economic development enterprise, before returning to Washington,
D.C., during the Obama administration.
TRIBES RECEIVE DOI FUNDING FOR FIRE
WASHINGTON, D.C. – Tribes in New
Mexico and Nevada will benefit from wildland fire protection projects
at the Interior Department.
As part of the Wildland Fire Resilient
Landscapes Program, $400,000 will be spent to restore natural
landscapes at Santa Clara Pueblo in New Mexico. The tribe suffered
from three devastating fires since 1998 that burned 67 percent of
timberland on the reservation and caused significant flooding of
cultural and food sites.
Elsewhere in New Mexico, $883,000 will
be spent at the Valles Caldera National Preserve, an area also hit by
fires. Jemez Pueblo, whose aboriginal connection to the land has been
recognized in court, and Santa Clara Pueblo is part of a
collaborative effort with multiple public and private partners to
protect the land from future blazes
Finally $3,984,250 will be spent at
the Greater Sheldon Hart Mountain to restore natural sagebrush and
grasses in Nevada, Oregon and California. The U.S. Fish and Wildlife
Service is the lead agency on a project that includes the Summit Lake
Paiute Tribe of Nevada.
“These projects will help restore
critical landscapes, which is essential for mitigating the impacts of
fire and climate change,” Interior Secretary Sally Jewell said in a
press release. “The benefits of increasing the resiliency of our
lands and waters to wildfires are wide-ranging, from conserving
native species like the greater sage-grouse to restoring rangelands,
forests and watersheds. These projects support our efforts to protect
our nation’s landscapes for this and future generations.”
A total of $10 million will spent on
CLADOOSBY ANNOUNCES RE-ELECTION BID FOR
WASHINGTON, D.C. – Brian Cladoosby is
running for a second term as president of the National Congress of
Cladoosby, who serves as chairman of
the Swinomish Tribe of Washington, was first elected to the post at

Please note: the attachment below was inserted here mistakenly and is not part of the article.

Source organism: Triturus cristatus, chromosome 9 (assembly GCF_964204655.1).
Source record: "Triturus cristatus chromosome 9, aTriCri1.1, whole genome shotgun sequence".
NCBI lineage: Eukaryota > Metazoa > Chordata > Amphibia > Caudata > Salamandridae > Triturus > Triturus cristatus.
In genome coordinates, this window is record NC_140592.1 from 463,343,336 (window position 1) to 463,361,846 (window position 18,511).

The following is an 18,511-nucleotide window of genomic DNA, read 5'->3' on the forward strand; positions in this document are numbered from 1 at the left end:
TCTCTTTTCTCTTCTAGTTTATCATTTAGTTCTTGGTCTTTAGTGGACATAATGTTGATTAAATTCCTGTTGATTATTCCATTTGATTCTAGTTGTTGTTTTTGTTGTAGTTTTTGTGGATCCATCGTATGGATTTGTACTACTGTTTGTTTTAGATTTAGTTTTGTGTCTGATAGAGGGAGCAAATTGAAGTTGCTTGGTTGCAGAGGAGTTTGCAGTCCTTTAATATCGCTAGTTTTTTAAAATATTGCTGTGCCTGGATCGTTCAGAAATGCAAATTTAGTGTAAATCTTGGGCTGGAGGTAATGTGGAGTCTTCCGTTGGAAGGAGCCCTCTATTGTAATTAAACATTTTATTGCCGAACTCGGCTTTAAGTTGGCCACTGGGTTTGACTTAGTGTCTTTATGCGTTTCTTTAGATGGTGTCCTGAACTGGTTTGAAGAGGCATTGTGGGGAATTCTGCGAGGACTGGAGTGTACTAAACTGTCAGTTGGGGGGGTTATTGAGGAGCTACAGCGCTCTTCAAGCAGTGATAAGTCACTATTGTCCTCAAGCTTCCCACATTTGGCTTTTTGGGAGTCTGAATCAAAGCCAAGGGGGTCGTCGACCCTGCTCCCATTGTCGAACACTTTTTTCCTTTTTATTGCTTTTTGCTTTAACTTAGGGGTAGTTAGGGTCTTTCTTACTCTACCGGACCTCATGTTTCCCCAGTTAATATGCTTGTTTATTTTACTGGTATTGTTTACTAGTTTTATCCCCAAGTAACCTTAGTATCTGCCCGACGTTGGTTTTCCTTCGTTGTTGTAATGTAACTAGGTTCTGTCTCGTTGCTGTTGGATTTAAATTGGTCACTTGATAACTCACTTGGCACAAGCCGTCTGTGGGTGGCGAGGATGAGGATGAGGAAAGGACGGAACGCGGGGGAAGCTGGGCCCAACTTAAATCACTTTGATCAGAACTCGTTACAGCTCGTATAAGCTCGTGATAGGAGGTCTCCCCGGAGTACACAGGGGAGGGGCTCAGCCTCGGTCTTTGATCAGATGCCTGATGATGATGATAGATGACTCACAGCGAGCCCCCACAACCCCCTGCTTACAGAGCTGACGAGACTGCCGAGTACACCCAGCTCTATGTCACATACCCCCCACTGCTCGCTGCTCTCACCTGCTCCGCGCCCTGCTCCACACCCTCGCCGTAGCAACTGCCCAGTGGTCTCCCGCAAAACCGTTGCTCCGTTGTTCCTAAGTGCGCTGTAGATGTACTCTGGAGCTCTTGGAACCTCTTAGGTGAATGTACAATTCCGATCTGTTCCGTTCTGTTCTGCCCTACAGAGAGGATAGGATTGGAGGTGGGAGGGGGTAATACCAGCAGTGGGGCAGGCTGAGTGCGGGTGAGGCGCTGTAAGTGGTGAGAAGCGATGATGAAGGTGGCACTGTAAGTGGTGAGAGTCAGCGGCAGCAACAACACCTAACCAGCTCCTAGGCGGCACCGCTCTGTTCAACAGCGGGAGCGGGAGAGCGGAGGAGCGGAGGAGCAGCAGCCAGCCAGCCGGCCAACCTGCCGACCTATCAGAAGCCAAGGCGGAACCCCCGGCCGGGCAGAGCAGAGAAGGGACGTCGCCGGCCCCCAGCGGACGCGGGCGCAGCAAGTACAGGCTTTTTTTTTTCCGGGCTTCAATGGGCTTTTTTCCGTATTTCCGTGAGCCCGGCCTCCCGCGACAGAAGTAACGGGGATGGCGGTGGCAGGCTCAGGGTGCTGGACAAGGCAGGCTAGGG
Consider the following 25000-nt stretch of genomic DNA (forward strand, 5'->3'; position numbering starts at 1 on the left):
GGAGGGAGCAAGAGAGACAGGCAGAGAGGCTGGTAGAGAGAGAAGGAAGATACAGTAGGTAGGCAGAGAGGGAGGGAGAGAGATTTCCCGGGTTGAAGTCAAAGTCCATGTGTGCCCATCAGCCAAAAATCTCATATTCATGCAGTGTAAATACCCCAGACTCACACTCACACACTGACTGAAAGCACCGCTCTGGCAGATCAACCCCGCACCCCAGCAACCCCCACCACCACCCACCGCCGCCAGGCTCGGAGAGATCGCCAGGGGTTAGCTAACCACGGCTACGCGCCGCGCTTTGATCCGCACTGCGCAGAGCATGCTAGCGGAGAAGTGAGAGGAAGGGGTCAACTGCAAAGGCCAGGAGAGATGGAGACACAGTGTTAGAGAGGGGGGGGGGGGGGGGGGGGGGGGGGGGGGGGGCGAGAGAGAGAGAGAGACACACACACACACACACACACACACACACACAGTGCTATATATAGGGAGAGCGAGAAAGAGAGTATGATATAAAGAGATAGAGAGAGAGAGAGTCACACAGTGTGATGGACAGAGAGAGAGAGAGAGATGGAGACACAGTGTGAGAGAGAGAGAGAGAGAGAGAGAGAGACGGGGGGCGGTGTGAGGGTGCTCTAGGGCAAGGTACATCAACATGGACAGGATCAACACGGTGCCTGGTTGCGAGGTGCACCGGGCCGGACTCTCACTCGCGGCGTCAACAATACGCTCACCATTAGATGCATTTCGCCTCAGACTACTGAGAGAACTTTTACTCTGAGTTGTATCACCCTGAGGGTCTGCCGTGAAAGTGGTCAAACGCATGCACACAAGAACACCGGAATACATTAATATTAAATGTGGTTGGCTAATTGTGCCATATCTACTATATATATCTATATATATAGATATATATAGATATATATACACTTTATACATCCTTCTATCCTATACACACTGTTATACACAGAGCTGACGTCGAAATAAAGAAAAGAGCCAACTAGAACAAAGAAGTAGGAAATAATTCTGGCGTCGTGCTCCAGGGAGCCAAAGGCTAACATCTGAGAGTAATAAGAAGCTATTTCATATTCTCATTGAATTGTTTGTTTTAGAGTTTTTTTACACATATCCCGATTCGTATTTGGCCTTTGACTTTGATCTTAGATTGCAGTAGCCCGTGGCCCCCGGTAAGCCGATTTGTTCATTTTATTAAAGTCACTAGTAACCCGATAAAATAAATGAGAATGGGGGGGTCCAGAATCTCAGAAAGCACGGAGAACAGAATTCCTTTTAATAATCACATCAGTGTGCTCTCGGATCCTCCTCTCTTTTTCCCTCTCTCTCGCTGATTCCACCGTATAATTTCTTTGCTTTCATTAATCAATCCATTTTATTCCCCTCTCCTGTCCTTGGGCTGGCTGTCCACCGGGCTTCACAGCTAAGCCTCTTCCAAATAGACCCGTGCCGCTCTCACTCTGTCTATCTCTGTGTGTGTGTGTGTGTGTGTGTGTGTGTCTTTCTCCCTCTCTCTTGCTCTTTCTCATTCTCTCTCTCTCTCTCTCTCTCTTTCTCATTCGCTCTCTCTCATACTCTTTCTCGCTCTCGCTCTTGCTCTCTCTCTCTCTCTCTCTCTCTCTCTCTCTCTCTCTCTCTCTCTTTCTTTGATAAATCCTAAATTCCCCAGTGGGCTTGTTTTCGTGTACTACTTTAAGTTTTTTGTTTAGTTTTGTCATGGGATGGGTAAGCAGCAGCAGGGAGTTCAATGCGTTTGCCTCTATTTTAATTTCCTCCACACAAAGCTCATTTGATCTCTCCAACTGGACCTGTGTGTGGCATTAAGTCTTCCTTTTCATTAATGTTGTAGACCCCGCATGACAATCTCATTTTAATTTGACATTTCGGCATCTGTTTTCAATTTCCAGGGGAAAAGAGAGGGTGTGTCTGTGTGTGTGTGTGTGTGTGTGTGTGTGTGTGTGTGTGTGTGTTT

NCAI’s annual convention in October 2013. He defeated Joe Garcia, a
council member for Ohkay Owingeh in New Mexico and a former two-term
NCAI president, by just 25 votes.
After spending two years as the leader
of the largest inter-tribal organization, Cladoosby is gearing up for
a second campaign. He vows to unite tribes as they advance their
interests across the nation.
On his Facebook page, Cladoosby said
he will work to reauthorize the Native American Housing Assistance
and Self Determination Act, improve the Indian Health Service and
seek more funding for Bureau of Indian Education schools.
The election will take place at NCAI’s
upcoming annual convention in San Diego, Calif., this October. The
organization’s bylaws limit a president to two consecutive terms.
TRIBAL LEADERS RETURNED TO CAPITOL FOR
WASHINGTON, D.C. – The National
Center for American Indian Enterprise Development opens its
Reservation Economic Summit DC on June 15.
Hundreds of tribal leaders, Indian
entrepreneurs and corporate executives — along with federal, state
and local officials – returned to the nation’s capital for the
second year of the RES DC event. Attendees participated in sessions
on the 8(a) business development program, the burgeoning marijuana
industry, online lending, taxation and labor unions at the Omni
This year’s event included a "New
Day Now" (NDN) rally. Rep. Bennie Thompson, (D-Miss.), the top
Democrat on the House Committee on Homeland Security, is joined
tribal leaders in front of the U.S. Capitol to discuss economic
After the rally, attendees
participated in a listening session with the Senate Indian Affairs
Committee. They discussed the Buy Indian Act and community
development financial institutions in Room 216 of the Senate Hart
Office Building. Tribal leaders heard directly from lawmakers on
energy, transportation and other legislative priorities.
“It is an honor to be able to lead a
panel with some of Indian Country’s strongest supporters,” Ernie
Stevens, Jr., National Indian Gaming Association Chair, said in a
press release. “The panel is just one of many sessions planned
during what will be another fantastic RES event, and I hope Indian
Country turns out in strong numbers to make their voices heard in our
SENATE INDIAN AFFAIRS COMMITTEE TAKES
UP ECONOMIC DEVELOPMENT
WASHINGTON, D.C. – The Senate Indian
Affairs Committee focused on economic development issues in mid-June.
The committee held a listening session
on the Buy Indian Act on June 16. The 1910 law requires the Bureau of
Indian Affairs and the Indian Health Service to give preference to
tribally- and Indian-owned businesses in procurement matters but
regulations weren’t finalized until June 2013.
The committee also focused on
community development financial institutions, commonly known as
CDFIs. Organizations like Lakota Funds in South Dakota and Native
American Community Development Corporation in Montana provide loans,
grants and financial services to Indian entrepreneurs who are
typically unable to secure capital from traditional sources like
"The National Center is pleased
Chairman Watchman will be able to shed light on the challenges Native
businesses face to the people who craft national policy," Gary